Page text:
We also enjoyed a lot of great food. Our meals at 700 Drayton were wonderful, as were those at Clary’s Cafe, The Public Kitchen & Bar, SoHo South Café, Leopold’s Ice Cream (okay, not technically a meal, but still delicious) and Angel’s BBQ (below). We only had drinks at Crystal Beer Parlor but I wish we had been there at a time for a meal because it was much more than either of us expected.



Of course, we also did some running. What better way to see a new city? We’d head out first thing when the streets were pretty quiet still but there was no shortage for company! No matter what time of day there were runners out. It’s definitely a running town! We’d start with a loop of Forsyth Park then choose random streets to explore the city. Just watch out for low hanging branches and uneven brick sidewalks!


My tips for visiting Savannah:

  • Take a walk down the tourist shop laden River Street, but then spend the rest of your time strolling along the cobblestone streets further into the historic district
  • Stop and read the plaques that are all over the city; you’ll learn a lot of history along the way
  • The entrance fee for a good house tour, like the Owens-Thomas House, is well worth it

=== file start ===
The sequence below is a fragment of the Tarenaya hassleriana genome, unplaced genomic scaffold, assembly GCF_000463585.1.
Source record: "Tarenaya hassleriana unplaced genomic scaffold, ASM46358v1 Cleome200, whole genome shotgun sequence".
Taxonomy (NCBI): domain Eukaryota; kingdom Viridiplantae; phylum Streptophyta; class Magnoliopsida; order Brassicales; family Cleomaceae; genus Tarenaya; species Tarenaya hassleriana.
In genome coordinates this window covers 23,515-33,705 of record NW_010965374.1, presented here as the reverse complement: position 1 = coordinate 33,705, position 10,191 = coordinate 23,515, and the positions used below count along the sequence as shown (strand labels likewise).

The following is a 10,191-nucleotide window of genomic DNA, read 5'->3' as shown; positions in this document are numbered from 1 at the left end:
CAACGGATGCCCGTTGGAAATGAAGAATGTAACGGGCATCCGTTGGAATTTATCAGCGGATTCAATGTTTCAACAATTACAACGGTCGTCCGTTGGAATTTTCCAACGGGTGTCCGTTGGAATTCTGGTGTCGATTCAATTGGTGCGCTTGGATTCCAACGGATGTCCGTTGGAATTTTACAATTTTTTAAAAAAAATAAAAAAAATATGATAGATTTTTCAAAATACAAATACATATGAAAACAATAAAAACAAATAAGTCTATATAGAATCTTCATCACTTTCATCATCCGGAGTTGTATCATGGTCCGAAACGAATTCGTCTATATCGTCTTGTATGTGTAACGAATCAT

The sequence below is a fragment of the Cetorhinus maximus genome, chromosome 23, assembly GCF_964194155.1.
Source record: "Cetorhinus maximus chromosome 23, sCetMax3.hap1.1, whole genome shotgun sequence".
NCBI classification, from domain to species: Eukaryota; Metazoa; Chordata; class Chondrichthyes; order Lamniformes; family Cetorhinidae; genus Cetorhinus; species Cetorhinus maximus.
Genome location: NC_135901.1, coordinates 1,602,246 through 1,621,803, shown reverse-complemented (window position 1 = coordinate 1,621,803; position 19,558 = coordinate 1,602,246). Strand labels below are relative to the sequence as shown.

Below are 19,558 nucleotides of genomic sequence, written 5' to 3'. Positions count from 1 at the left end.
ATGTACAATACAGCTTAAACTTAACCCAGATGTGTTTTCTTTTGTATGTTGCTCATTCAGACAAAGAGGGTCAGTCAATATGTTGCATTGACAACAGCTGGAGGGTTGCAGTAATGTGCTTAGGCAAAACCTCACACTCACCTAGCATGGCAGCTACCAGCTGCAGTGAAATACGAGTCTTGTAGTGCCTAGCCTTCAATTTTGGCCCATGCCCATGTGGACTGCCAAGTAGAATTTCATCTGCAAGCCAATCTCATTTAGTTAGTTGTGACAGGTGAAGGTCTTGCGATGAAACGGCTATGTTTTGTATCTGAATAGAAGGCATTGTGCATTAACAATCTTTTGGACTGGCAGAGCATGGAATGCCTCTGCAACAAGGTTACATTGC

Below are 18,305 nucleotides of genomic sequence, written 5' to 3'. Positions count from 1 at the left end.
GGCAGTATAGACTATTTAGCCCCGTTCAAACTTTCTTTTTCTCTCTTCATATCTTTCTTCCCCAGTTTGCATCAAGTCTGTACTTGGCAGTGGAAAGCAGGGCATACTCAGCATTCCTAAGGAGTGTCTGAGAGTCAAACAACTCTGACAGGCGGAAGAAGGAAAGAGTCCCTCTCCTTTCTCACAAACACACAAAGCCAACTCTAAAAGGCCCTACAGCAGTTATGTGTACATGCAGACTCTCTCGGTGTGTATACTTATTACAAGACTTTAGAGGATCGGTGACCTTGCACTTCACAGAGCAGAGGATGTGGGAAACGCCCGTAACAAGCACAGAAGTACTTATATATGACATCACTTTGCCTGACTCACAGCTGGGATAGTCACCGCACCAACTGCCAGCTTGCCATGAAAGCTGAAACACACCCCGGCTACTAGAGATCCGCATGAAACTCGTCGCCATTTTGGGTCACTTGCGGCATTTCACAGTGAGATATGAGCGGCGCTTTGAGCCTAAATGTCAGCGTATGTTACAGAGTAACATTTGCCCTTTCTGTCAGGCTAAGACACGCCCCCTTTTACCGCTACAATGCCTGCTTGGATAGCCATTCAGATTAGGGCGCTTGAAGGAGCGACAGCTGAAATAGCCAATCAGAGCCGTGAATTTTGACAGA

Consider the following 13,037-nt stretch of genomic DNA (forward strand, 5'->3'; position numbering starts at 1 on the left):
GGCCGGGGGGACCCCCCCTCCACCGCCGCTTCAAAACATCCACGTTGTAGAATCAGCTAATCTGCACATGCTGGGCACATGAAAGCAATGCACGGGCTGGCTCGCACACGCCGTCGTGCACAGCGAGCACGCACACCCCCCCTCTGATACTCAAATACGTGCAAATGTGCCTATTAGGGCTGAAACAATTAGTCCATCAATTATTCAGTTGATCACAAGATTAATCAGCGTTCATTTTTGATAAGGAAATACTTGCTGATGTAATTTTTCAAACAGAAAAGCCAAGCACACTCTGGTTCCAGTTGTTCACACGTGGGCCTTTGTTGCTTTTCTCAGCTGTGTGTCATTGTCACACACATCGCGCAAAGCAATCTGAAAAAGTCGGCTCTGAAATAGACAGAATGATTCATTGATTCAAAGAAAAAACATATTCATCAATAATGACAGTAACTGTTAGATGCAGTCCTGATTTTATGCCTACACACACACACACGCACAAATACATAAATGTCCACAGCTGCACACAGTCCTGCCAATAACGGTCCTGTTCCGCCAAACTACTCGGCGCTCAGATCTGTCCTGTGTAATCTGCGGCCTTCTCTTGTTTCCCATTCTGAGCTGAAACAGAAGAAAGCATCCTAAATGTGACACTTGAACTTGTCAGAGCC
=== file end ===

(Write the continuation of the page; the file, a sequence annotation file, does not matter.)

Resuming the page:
• Enjoy a meal (or two) at a restaurant off the beaten path
  • If the weather is warm, enjoy a picnic in Forsyth Park
  • Rent a car for a day and head out to a nearby island or beach, visit the ocean (this we didn’t do but would have had plenty of time for)

I’ve gone on quite a long while now and I was going to include a few of my other favorite images from the weekend but instead I’ll save them for my next post. I hope you all get to Savannah one day if you haven’t been. It’s a beautiful place steeped with history!

  • If you’ve been to Savannah, what was one of your favorite things about the city?
  • How do you like to explore a city?
  • What’s one thing you always like to do when you visit a new place?


Today’s workout -

  • 70min elliptical
  • 20min stationary bike
  • 3x12 lat pull down
  • 3x10 upright row
  • balance board
  • 3x10 overhead press
  • 1x50sec plank
  • ab exercises
  • stretching


Susan - Nurse on the Run said...

One of my coworkers is getting married in Savannah in June and I can't wait to visit...and eat the ice cream! Such a pretty town. (City?)

AverageRunner said...

Oh, that corridor looks amazing. Actually, the whole place looks lovely, I'm quite jealous!